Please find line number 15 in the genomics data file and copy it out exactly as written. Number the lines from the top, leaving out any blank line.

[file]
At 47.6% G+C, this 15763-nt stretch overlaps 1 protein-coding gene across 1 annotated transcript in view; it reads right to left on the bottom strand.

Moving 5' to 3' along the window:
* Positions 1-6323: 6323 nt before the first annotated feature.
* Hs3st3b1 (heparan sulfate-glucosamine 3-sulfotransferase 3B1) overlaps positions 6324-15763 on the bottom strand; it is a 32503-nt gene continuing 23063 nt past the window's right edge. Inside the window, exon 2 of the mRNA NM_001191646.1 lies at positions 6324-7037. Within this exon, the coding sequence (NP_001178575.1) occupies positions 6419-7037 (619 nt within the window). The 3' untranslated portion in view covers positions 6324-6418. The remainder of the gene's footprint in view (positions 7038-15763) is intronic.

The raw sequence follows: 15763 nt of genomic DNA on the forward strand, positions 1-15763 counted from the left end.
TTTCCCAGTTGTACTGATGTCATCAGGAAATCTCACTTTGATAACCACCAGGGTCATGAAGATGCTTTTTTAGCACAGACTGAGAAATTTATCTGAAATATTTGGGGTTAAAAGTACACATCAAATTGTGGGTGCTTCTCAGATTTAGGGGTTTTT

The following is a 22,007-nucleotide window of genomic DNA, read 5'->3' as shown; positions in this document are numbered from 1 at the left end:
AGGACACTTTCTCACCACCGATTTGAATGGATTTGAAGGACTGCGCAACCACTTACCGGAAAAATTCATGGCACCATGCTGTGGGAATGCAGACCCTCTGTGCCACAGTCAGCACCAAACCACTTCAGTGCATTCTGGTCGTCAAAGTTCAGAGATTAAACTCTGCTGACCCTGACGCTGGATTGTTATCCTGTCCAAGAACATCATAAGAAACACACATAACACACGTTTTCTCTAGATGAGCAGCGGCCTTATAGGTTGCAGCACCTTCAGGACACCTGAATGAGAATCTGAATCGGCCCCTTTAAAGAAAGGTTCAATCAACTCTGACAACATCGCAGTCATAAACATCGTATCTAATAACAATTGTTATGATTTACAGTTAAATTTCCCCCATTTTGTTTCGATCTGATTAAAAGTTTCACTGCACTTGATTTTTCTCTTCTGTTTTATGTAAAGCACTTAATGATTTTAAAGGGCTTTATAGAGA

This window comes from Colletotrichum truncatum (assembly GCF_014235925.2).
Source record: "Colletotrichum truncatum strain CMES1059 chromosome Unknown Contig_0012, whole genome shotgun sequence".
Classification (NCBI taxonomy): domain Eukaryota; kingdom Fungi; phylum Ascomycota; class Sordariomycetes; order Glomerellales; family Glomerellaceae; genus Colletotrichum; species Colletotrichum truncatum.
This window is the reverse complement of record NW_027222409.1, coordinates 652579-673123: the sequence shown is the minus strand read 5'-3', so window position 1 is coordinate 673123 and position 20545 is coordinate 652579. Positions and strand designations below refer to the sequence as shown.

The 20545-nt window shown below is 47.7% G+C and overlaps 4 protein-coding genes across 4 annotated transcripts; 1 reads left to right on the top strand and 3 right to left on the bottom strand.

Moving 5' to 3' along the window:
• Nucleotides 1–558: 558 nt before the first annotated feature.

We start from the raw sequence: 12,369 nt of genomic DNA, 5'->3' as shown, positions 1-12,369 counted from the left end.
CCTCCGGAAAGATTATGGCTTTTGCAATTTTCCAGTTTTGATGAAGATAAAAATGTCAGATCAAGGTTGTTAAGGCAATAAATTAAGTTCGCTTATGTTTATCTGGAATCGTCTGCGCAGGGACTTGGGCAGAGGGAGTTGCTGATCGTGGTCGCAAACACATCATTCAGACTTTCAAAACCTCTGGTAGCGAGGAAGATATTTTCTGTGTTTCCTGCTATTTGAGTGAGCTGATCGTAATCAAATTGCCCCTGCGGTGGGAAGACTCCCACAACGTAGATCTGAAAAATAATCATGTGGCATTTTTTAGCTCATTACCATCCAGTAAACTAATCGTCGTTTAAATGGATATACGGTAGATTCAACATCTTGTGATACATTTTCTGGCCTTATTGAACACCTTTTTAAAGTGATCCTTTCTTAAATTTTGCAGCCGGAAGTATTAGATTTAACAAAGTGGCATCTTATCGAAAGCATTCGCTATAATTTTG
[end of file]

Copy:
• Nucleotides 1–558: 558 nt before the first annotated feature.